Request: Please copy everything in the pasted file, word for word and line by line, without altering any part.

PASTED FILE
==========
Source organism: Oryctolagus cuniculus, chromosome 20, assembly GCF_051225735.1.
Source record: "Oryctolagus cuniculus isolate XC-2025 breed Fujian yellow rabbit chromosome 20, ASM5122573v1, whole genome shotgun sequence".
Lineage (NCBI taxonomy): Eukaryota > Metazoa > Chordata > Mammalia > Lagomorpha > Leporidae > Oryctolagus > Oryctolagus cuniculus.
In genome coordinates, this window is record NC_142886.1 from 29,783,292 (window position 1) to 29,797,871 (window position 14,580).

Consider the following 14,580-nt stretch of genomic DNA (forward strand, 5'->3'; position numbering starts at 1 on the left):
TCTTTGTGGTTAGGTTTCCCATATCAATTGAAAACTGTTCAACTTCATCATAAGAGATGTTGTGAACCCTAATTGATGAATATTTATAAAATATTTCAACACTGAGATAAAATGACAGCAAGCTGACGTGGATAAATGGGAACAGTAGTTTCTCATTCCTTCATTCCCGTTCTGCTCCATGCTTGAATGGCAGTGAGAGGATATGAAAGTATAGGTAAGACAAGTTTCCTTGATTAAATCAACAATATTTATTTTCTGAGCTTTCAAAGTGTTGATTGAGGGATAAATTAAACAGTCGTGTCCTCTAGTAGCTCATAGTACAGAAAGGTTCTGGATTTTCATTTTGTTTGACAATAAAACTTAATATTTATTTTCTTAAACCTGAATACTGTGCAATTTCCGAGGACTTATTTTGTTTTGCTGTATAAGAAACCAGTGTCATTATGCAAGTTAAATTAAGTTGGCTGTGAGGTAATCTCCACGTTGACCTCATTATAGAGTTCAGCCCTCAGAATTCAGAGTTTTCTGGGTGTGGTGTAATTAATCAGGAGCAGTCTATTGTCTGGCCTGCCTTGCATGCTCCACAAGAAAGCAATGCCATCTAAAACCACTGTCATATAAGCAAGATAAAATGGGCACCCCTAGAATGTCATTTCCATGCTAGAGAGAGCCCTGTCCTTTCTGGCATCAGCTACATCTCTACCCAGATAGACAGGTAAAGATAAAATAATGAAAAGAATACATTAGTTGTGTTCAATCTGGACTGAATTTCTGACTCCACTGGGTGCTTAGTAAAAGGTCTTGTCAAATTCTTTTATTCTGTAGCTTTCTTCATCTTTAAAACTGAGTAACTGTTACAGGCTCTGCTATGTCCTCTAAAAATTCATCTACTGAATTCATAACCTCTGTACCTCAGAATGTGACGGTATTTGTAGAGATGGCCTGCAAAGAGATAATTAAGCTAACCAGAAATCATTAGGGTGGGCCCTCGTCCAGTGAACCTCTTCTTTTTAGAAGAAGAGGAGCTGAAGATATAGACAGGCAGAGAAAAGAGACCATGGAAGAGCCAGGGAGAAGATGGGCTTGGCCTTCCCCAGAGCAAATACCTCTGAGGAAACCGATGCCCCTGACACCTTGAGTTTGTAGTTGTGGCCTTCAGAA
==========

Source organism: Oryctolagus cuniculus, chromosome 20, assembly GCF_051225735.1.
Source record: "Oryctolagus cuniculus isolate XC-2025 breed Fujian yellow rabbit chromosome 20, ASM5122573v1, whole genome shotgun sequence".
Lineage (NCBI taxonomy): Eukaryota > Metazoa > Chordata > Mammalia > Lagomorpha > Leporidae > Oryctolagus > Oryctolagus cuniculus.
In genome coordinates, this window is record NC_142886.1 from 29,783,292 (window position 1) to 29,797,871 (window position 14,580).

Consider the following 14,580-nt stretch of genomic DNA (forward strand, 5'->3'; position numbering starts at 1 on the left):
TCTTTGTGGTTAGGTTTCCCATATCAATTGAAAACTGTTCAACTTCATCATAAGAGATGTTGTGAACCCTAATTGATGAATATTTATAAAATATTTCAACACTGAGATAAAATGACAGCAAGCTGACGTGGATAAATGGGAACAGTAGTTTCTCATTCCTTCATTCCCGTTCTGCTCCATGCTTGAATGGCAGTGAGAGGATATGAAAGTATAGGTAAGACAAGTTTCCTTGATTAAATCAACAATATTTATTTTCTGAGCTTTCAAAGTGTTGATTGAGGGATAAATTAAACAGTCGTGTCCTCTAGTAGCTCATAGTACAGAAAGGTTCTGGATTTTCATTTTGTTTGACAATAAAACTTAATATTTATTTTCTTAAACCTGAATACTGTGCAATTTCCGAGGACTTATTTTGTTTTGCTGTATAAGAAACCAGTGTCATTATGCAAGTTAAATTAAGTTGGCTGTGAGGTAATCTCCACGTTGACCTCATTATAGAGTTCAGCCCTCAGAATTCAGAGTTTTCTGGGTGTGGTGTAATTAATCAGGAGCAGTCTATTGTCTGGCCTGCCTTGCATGCTCCACAAGAAAGCAATGCCATCTAAAACCACTGTCATATAAGCAAGATAAAATGGGCACCCCTAGAATGTCATTTCCATGCTAGAGAGAGCCCTGTCCTTTCTGGCATCAGCTACATCTCTACCCAGATAGACAGGTAAAGATAAAATAATGAAAAGAATACATTAGTTGTGTTCAATCTGGACTGAATTTCTGACTCCACTGGGTGCTTAGTAAAAGGTCTTGTCAAATTCTTTTATTCTGTAGCTTTCTTCATCTTTAAAACTGAGTAACTGTTACAGGCTCTGCTATGTCCTCTAAAAATTCATCTACTGAATTCATAACCTCTGTACCTCAGAATGTGACGGTATTTGTAGAGATGGCCTGCAAAGAGATAATTAAGCTAACCAGAAATCATTAGGGTGGGCCCTCGTCCAGTGAACCTCTTCTTTTTAGAAGAAGAGGAGCTGAAGATATAGACAGGCAGAGAAAAGAGACCATGGAAGAGCCAGGGAGAAGATGGGCTTGGCCTTCCCCAGAGCAAATACCTCTGAGGAAACCGATGCCCCTGACACCTTGAGTTTGTAGTTGTGGCCTTCAGAA